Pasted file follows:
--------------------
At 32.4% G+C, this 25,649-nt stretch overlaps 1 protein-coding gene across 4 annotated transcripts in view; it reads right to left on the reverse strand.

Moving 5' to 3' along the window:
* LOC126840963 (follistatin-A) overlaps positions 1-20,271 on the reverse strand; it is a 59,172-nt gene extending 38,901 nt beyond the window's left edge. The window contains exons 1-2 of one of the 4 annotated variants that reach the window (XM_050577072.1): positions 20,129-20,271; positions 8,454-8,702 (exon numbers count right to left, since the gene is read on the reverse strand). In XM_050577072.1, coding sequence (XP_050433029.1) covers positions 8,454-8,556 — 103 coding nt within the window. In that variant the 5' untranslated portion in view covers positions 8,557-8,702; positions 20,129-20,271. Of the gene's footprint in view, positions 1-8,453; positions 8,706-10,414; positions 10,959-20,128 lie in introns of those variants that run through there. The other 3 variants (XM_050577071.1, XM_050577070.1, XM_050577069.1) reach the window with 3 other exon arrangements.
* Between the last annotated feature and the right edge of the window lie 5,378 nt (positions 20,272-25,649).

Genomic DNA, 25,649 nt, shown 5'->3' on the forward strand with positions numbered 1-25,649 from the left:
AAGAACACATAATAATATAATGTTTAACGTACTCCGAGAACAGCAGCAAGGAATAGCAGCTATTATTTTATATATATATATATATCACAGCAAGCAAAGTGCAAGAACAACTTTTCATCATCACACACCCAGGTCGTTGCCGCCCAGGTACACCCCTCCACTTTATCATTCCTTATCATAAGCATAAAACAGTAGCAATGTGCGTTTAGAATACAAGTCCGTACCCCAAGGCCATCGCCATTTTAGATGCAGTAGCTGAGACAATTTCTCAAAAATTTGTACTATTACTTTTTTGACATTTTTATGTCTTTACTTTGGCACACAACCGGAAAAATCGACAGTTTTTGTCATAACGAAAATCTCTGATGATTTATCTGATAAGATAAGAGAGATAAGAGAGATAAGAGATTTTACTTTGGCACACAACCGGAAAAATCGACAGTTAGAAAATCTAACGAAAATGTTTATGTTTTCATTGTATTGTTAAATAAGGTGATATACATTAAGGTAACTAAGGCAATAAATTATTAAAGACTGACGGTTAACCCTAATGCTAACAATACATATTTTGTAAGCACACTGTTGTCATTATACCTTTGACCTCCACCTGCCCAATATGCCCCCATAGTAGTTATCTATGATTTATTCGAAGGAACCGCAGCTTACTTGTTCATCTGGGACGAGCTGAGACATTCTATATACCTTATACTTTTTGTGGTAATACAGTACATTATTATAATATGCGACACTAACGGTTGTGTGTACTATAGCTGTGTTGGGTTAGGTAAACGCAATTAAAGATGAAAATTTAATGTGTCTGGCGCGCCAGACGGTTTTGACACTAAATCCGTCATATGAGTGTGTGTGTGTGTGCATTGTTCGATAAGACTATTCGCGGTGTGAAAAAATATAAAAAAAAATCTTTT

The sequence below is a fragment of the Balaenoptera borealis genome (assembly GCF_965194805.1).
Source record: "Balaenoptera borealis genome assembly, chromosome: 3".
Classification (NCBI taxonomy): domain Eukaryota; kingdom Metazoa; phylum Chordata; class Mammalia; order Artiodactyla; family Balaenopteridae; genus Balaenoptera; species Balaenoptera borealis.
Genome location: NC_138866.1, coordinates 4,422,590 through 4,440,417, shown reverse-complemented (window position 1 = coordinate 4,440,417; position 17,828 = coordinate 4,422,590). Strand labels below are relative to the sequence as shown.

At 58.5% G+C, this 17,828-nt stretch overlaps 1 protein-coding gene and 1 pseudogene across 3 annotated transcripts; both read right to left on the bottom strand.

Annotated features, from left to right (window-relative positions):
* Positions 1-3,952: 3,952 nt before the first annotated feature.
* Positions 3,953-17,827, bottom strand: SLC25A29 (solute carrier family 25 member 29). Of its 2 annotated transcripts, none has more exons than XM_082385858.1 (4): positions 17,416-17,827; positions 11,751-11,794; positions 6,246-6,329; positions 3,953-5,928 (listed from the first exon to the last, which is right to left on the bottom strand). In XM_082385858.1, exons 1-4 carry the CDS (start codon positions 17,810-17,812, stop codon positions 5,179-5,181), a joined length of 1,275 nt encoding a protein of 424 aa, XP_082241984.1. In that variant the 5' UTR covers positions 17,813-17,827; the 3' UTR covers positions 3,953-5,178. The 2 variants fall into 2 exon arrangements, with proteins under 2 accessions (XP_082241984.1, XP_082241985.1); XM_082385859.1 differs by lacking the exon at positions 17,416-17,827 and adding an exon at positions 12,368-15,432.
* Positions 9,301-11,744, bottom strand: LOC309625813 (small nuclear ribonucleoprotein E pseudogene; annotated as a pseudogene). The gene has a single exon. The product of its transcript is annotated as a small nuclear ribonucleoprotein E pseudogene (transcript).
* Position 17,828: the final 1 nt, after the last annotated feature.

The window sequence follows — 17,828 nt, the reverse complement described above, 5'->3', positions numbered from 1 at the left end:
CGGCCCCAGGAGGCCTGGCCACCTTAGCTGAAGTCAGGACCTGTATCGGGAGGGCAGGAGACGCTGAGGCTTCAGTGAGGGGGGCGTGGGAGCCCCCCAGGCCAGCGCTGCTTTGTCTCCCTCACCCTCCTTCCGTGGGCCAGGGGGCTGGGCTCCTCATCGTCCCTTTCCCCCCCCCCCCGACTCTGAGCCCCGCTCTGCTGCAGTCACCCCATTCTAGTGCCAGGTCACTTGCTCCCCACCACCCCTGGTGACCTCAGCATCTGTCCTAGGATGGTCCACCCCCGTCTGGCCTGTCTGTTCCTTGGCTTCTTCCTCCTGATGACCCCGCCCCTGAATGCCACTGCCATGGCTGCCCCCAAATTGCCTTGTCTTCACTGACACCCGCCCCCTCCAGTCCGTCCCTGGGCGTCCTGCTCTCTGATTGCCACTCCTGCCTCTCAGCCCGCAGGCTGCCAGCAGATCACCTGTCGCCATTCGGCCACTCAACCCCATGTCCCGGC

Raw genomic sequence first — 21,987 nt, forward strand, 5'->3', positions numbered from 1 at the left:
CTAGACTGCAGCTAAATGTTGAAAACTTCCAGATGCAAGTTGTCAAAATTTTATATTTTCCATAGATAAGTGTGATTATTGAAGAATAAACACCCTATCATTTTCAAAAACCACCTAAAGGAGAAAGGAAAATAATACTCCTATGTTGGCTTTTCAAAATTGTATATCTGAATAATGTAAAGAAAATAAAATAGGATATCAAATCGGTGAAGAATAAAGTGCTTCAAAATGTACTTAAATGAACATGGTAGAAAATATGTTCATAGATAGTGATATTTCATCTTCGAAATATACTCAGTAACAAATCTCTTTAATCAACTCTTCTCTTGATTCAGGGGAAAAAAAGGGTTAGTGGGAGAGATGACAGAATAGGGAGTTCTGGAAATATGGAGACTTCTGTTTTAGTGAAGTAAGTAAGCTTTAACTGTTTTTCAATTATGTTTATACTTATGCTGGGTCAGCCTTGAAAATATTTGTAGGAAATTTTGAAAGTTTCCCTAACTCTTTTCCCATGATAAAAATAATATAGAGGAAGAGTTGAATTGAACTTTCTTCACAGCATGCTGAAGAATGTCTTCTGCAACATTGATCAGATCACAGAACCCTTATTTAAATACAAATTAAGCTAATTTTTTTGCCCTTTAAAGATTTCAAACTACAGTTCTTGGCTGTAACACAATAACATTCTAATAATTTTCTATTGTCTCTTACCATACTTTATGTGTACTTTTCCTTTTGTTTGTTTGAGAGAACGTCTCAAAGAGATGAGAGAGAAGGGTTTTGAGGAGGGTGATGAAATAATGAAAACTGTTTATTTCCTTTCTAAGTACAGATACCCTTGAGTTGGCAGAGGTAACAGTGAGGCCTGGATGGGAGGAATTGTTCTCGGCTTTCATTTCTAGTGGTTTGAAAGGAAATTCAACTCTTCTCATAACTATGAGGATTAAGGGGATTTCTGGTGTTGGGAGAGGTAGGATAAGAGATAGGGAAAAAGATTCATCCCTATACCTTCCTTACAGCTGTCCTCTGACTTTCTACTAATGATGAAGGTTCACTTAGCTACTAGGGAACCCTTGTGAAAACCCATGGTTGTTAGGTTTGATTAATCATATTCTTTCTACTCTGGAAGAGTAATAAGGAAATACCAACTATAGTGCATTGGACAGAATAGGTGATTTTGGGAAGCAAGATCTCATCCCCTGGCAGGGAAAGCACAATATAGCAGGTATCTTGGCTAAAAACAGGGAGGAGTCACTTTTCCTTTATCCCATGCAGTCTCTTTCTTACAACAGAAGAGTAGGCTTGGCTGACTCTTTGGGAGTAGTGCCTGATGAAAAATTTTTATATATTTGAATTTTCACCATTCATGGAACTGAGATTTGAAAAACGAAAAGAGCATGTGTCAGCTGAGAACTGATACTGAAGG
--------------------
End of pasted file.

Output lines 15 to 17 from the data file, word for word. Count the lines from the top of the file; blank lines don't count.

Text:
* Positions 9,301-11,744, bottom strand: LOC309625813 (small nuclear ribonucleoprotein E pseudogene; annotated as a pseudogene). The gene has a single exon. The product of its transcript is annotated as a small nuclear ribonucleoprotein E pseudogene (transcript).
* Position 17,828: the final 1 nt, after the last annotated feature.

The window sequence follows — 17,828 nt, the reverse complement described above, 5'->3', positions numbered from 1 at the left end: